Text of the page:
Powell Finally Opens His Eyes to Inflation… a Year Later

by | Oct 22, 2021 | Market Updates

I can’t think of a better way to wrap up the week.

Our Global Energy Crisis plays on the United States Natural Gas Fund (NYSEArca: UNG), CONSOL Energy Inc. (NYSE: CEIX) and Peabody Energy Corp. (NYSE: BTU) flashed us fantastic entry opportunities. Our play on the financial sector has worked out great and we took solid profits on our ETF longs.

BTU in particular is up 4.2% from Thursday’s lows, and if you were really opportunistic, as much as 8%.

And now that Federal Reserve Chair Jerome Powell has finally acknowledged what we’ve known for a year, there’s a way to trade inflationary pressures that are only rising.

Source: Bloomberg

I still think both of those stocks are buys on any weakness over the next month as weather moderates and pulls down fossil fuel prices in the process.

Remember, buy a little at a time — a tenth of a stake or less as you establish a core position.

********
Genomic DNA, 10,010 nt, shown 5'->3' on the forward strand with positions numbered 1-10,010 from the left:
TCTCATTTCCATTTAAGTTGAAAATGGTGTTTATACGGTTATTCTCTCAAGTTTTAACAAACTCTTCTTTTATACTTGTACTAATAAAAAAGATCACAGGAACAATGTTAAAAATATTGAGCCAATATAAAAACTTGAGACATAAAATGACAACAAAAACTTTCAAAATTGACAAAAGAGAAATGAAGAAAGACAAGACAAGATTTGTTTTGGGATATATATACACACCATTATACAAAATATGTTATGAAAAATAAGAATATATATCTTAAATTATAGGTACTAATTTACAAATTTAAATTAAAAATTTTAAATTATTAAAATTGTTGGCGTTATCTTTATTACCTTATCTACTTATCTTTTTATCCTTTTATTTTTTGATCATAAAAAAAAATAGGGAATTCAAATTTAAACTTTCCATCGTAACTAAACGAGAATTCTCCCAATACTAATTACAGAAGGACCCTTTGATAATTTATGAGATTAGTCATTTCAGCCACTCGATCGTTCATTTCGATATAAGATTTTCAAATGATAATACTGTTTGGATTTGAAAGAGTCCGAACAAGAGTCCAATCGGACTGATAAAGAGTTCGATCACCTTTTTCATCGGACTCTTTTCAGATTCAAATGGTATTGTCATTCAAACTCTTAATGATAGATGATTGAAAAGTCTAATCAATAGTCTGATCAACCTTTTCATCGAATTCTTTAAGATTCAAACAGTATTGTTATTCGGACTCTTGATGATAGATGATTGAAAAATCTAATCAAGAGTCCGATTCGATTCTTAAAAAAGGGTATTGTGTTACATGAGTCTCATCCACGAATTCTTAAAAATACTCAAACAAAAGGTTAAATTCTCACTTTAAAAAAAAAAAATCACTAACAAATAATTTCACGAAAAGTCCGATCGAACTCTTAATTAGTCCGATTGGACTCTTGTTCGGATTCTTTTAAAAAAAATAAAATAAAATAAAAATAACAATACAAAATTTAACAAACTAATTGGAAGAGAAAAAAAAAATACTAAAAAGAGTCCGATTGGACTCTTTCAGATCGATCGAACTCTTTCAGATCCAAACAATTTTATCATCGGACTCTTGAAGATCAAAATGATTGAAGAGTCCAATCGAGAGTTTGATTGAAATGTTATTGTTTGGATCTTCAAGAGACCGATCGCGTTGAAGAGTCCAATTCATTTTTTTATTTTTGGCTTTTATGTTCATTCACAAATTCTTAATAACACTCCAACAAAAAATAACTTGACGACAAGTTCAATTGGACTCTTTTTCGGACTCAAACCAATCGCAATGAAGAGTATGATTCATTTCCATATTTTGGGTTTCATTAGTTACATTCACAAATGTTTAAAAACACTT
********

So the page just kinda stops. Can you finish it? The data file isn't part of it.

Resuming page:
Our new addition to capitalize on the likely increase in post-delta variant travel — Avis Budget Group Inc. (Nasdaq: CAR) — is up over 6% in the three days since we introduced it to the watchlist.

But I want to talk about two that have gone down in particular, because they’re the ones that should be at the top of your mind.

Watch These Trades for Inflationary Pressures

Both the ProShares UltraShort 20+ Year Treasury ETF (NYSEArca: TBT) and the ProShares UltraShort Gold ETF (NYSEArca: GLL) are down the past two days.

First off, although interest rates may have been down a little Friday, the trend is clearly oriented in the opposite direction.

Source: Bloomberg

That’s indicative of strong inflationary pressures, which Federal Reserve Chairman Jerome Powell FINALLY acknowledged in his remarks.

Just a polite reminder now that when inflation rises, so do interest rates… and that’s when both bond prices and gold fall.

Source: Bloomberg

So if gold and treasury prices are down on Monday, we’re going to take a hard look at both of these assets as a way to trade inflationary pressures.

Because this correlation has been set in stone for decades… It has truly stood the test of time.

And if there’s one thing that I like in volatile markets, it’s a strong price relationship.

Hope this week has been a good one for all of you though… I can’t wait to get back at it next week!

All the best,

Matt Warder

Fortune Research

WRITTEN BY<br>Matt Warder

WRITTEN BY
Matt Warder

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